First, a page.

14. Merkle, H.P., Anders, R., Sandow, J., Schurr, W., 1985, Self-adhesive patches for buccal delivery of peptides, Proceed. Intern. Symp. Control. Rel. Bioact. Mater., 12: 85.Google Scholar
  15. Merkle, H.P., Anders, R., and Sandow, J., 1986, Abstract: Buccal Absorption of peptides in rats, Proceed. 32th annual congress of APV, Mainz, 57.Google Scholar
  16. Nagai, T., 1986, Adhesive topical drug delivery systems, in: “Advances in drug delivery systems”, J.M. Anderson, S.W. Kim, eds., Elsevier, Amsterdam, 121.Google Scholar
  17. Nishi, N., Arimura, A., Coy, D.H., Vilches-Martinez, J.A., Schally, A.V., 1975, The effect of oral and vaginal administration of synthetic LHRH and (D-Ala(6)-DesGly(10)-NH)-LHRH ethylamid on serum LH-levels on ovariectomized, steroid blocked rats, Proc. Soc. Exp. Biol. Med., 148: 1009.PubMedGoogle Scholar
  18. Nishihata, T., Rytting, J.H., Higuchi, T., Caldwell, L., 1981, Enhanced rectal absorption of insulin and heparin in rats in the presence of non-surfactant adjuvants, J. Pharm. Sci., 33: 334.Google Scholar
  19. Okada, H., Yamazaki, I., Ogawa, Y., Hirai, S., Yashiki, T., Mima, H., 1982, Vaginal absorption of a potent luteinizing hormone-releasing analogue (Leuprolide) in rats I: absorption by various routes and absorption enhancement, J. Pharm. Sci., 71: 1367.PubMedCrossRefGoogle Scholar
  20. Okada, H., Yamazaki, I., Yashiki, T., Mima, H., 1983, Vaginal absorption of a potent luteinizing hormone-releasing analogue (Leuprolide) in rats II: mechanism of absorption enhancement, J. Pharm. Sci., 72: 75.PubMedCrossRefGoogle Scholar
  21. Park, H., and Robinson, J.R., 1986, Physico-chemical properties of water insoluble polymers important to mucin/epithelial adhesion, in: “Advances in drug delivery systems”, J.M. Anderson, and S.W. Kim, eds., Elsevier, Amsterdam, 47.Google Scholar
  22. Peppas, N.A., and Buri, P.A., 1986, Surface, interfacial and molecular aspects of polymer bioadhesion on soft tissues, in: “Advances in drug delivery systems”, J.M. Anderson, and S.W. Kim, eds., Elsevier, Amsterdam, 257.Google Scholar
  23. Sandow, J., and Petri, W., 1985, Intranasal administration of peptides biological activity and therapeutic efficacy, in: “Transnasal Systemic Medications”, Y.W. Chien, ed., Elsevier, Amsterdam, 183.Google Scholar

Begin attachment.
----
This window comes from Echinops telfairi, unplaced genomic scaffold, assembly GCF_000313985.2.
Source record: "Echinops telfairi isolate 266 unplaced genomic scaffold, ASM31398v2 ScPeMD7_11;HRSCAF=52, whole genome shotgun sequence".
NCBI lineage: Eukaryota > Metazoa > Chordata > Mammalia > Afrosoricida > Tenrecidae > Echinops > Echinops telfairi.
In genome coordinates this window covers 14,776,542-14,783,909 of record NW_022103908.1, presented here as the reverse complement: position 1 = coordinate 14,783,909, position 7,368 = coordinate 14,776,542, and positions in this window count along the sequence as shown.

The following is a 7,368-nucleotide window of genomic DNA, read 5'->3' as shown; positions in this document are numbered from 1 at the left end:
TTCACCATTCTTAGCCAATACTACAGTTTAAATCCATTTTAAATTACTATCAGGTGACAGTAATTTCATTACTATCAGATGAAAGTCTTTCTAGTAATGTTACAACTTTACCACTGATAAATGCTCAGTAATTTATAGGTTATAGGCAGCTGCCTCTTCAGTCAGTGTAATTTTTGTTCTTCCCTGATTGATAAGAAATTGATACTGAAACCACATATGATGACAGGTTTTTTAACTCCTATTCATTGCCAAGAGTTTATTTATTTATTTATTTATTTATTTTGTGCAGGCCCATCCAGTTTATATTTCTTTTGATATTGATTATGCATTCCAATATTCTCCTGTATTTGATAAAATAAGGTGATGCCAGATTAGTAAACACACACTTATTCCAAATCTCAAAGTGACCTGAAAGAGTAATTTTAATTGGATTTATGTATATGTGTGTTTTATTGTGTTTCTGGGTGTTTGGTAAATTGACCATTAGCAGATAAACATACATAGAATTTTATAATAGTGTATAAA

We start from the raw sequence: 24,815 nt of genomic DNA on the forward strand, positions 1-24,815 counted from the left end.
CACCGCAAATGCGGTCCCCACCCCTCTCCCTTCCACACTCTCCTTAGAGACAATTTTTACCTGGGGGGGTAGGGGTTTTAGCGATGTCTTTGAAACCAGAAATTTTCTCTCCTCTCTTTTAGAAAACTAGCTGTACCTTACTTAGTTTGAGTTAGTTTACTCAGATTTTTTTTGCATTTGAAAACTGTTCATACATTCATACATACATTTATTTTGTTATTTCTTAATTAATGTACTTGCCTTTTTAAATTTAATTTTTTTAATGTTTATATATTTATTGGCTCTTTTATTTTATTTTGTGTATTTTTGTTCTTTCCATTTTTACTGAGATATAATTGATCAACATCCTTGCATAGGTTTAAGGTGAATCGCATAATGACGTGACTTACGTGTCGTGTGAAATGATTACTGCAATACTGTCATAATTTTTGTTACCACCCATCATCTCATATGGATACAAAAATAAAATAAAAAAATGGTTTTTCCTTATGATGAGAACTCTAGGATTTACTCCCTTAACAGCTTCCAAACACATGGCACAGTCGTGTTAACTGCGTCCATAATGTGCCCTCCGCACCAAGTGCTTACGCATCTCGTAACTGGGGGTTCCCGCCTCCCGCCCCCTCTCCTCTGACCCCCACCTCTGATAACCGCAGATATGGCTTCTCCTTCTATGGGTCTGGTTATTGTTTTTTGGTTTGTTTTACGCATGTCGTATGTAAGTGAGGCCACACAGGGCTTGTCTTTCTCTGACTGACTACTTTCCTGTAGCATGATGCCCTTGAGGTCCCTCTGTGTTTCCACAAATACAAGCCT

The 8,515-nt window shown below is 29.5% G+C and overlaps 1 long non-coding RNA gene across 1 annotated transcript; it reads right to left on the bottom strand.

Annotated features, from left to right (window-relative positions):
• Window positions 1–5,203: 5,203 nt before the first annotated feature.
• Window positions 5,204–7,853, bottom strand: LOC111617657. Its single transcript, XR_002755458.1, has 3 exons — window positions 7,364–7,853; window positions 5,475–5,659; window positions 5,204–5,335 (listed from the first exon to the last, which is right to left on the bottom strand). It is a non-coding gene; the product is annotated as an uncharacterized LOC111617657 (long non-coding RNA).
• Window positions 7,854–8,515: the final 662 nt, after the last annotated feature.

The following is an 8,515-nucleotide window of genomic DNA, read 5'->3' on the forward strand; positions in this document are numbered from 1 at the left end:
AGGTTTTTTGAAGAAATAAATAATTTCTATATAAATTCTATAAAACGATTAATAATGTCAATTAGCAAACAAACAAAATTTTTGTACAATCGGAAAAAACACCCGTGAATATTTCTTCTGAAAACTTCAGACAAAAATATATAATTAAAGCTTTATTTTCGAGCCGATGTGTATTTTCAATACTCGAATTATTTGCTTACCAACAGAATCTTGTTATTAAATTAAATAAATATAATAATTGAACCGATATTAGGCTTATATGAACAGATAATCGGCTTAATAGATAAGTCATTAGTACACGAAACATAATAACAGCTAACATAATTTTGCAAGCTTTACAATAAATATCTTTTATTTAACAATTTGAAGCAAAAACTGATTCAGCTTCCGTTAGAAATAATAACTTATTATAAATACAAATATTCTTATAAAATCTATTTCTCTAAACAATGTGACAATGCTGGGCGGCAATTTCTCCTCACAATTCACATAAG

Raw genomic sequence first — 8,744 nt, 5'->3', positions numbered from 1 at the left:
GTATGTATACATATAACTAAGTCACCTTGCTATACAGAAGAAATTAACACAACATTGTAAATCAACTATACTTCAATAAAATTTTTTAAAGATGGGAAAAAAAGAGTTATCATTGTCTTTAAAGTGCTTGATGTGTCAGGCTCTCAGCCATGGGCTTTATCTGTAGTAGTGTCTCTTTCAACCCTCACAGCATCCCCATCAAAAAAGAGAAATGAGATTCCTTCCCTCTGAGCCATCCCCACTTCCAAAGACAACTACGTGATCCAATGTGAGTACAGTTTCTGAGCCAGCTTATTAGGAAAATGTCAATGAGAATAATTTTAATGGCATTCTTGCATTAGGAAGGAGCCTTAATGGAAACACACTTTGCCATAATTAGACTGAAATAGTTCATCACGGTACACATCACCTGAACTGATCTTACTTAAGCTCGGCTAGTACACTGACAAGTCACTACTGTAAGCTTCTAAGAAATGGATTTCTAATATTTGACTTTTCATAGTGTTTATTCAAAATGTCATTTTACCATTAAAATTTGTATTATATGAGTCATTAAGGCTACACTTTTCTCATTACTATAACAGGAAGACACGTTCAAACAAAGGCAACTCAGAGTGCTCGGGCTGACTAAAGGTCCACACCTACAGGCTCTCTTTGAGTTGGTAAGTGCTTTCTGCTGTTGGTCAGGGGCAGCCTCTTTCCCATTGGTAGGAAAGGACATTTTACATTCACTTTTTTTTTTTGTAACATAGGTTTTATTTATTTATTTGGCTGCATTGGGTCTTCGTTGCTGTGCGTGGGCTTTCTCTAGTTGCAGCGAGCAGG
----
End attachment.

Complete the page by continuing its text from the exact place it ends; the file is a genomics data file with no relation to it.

24. Schurr, W., Knoll, B., Ziegler, R., Anders, R., and Merkle, H.P., 1985, Comparative study of intravenous, nasal, oral and buccal TRH administration among healthy subjects, J. Endocrin. Invest., 8: 41.Google Scholar
  25. Stratford, R.E., and Lee, V.H.L., 1985, Aminopeptidase activity in albino rabbit extraocular tissues relative to the small intestine, J. Pharm. Sci, 74: 731.PubMedCrossRefGoogle Scholar
  26. Su, K.S.E., 1986, Intranasal delivery of peptides and proteins, Pharm. Int., 7: 8.Google Scholar
  27. Su, K.S.E., and Campanale, K.M., 1985, Nasal drug delivery systems requirements, development and evaluations, in: “Transnasal Systemic medications”, Y.W. Chien, ed., Elsevier, Amsterdam, 139.Google Scholar
  28. Van de Donk, H.J.M., Van den Heuvel, A.G.M., Zuidema, J., and Merkus, F.W. H.M., 1982, The effects of nasal drops and their additives on human, nasal mucociliary clearance, Rhinology, 20: 127.PubMedGoogle Scholar
  29. Wespi, H.J., and Rehsteiner, H.P., 1966, Erfahrungen mit Syntocinon-und ODA-Buccaltabletten, Gynaecologia, 162: 414.PubMedGoogle Scholar
  30. Yoshioka, S., Caldwell, L., and Higuchi, T., 1982, Enhanced rectal bioavailability of polypeptides using sodium 5-methoxysalicylate as an absorption promotor, J. Pharm. Sci., 71: 593.PubMedCrossRefGoogle Scholar

Copyright information

© Springer Science+Business Media New York 1986

Authors and Affiliations

  • Hans P. Merkle
    • 1
  • Reinhold Anders
    • 1
    • 2
  • Jürgen Sandow
    • 2
  • Werner Schurr
    • 3
  1. 1.Pharmazeutische TechnologiePharmazeutisches Institut der UniversitätBonn 1Germany
  2. 2.Hoechst AGFrankfurt aM 80Germany
  3. 3.Abteilung Innere Medizin VIUniversitätspoliklinikHeidelbergGermany

Personalised recommendations